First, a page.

‘Chanson d’automne’ (‘Autumn Song’) by Paul Verlaine

Les sanglots longs
Des violons
De l’automne
Blessent mon coeur
D’une langueur
Monotone.

Tout suffocant
Et blême, quand
Sonne l’heure,
Je me souviens
Des jours anciens
Et je pleure

Et je m’en vais
Au vent mauvais
Qui m’emporte
Deçà, delà,
Pareil à la
Feuille morte.

 

Here is my translation of this autumnal poem by Verlaine:

The long sobs
Of violins
Of autumn
Wound my heart
With a monotonous
Languor.

All suffocating
And pale, when
The hour chimes,
I remember
The old days
And I weep.

And I go off
In the cold wind
Which carries me
Hither, thither,
As a
Dead leaf.

Reviewed by Emily Ardagh

‘Il faut, voyez vous, nous pardonner les choses’ by Paul Verlaine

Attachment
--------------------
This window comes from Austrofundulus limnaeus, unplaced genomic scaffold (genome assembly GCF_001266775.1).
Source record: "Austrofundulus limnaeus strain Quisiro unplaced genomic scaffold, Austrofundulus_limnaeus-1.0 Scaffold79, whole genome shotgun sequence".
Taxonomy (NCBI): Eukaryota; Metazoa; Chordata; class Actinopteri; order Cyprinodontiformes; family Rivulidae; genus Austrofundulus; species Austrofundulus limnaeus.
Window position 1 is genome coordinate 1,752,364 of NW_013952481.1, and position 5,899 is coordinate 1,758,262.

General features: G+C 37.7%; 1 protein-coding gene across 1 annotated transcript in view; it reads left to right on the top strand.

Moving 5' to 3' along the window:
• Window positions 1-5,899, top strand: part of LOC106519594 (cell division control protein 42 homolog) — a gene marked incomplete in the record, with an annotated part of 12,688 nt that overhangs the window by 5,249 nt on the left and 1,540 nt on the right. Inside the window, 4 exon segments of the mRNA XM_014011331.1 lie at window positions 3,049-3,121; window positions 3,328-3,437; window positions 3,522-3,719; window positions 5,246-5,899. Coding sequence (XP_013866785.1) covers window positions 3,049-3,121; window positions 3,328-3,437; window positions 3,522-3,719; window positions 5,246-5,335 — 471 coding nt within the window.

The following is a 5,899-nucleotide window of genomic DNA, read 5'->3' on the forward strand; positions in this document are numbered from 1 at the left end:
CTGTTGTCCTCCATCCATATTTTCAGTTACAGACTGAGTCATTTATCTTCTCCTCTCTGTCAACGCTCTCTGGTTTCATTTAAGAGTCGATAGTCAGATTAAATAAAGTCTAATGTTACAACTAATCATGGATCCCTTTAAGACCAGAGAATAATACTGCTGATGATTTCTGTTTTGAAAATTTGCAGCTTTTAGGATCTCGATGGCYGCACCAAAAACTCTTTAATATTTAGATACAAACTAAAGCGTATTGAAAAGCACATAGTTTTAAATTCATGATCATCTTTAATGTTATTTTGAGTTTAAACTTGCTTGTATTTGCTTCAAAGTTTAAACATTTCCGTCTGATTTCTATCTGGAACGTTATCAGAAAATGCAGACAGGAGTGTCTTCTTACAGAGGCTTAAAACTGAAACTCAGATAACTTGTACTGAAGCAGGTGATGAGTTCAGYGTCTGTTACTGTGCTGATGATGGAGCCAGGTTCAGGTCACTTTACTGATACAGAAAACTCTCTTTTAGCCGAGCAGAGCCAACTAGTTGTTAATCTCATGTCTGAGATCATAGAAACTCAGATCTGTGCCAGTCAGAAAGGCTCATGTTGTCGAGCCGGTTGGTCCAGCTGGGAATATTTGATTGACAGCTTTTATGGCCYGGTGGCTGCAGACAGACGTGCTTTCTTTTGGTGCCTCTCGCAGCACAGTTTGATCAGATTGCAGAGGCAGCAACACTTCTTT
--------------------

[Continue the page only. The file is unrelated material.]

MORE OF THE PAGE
0Il faut, voyez-vous, nous pardonner les choses :
De cette façon nous serons bien heureuses
Et si notre vie a des instants moroses,
Du moins nous serons, n’est-ce pas, deux pleureuses.

O que nous mêlions, âmes soeurs que nous sommes,
A nos voeux confus la douceur puérile
De cheminer loin des femmes et des hommes,
Dans le frais oubli de ce qui nous exile !

Soyons deux enfants, soyons deux jeunes filles
Eprises de rien et de tout étonnées
Qui s’en vont pâlir sous les chastes charmilles
Sans même savoir qu’elles sont pardonnées.

My Translation

You see, we must be forgiven things:
That way, we will find happiness,
And if our life has moments of sadness,
At least we shall weep together.

Oh, if only our sister-souls could blend
Our confused desires with childish tenderness,
And wander on, far from men and women,
In the cool forgetfulness of that which has exiled us.

Let us be children, let us be two little girls,
Who are enamoured by nothing and amazed by all,
Who grow pale in their chaste bowers,
Without even knowing they have been forgiven.

I have been very taken with Verlaine’s poetry since my late teens. I think it is the melancholy of it, a certain lightness and delicate quality to this poet’s voice that  really attracts and continues to fascinate me.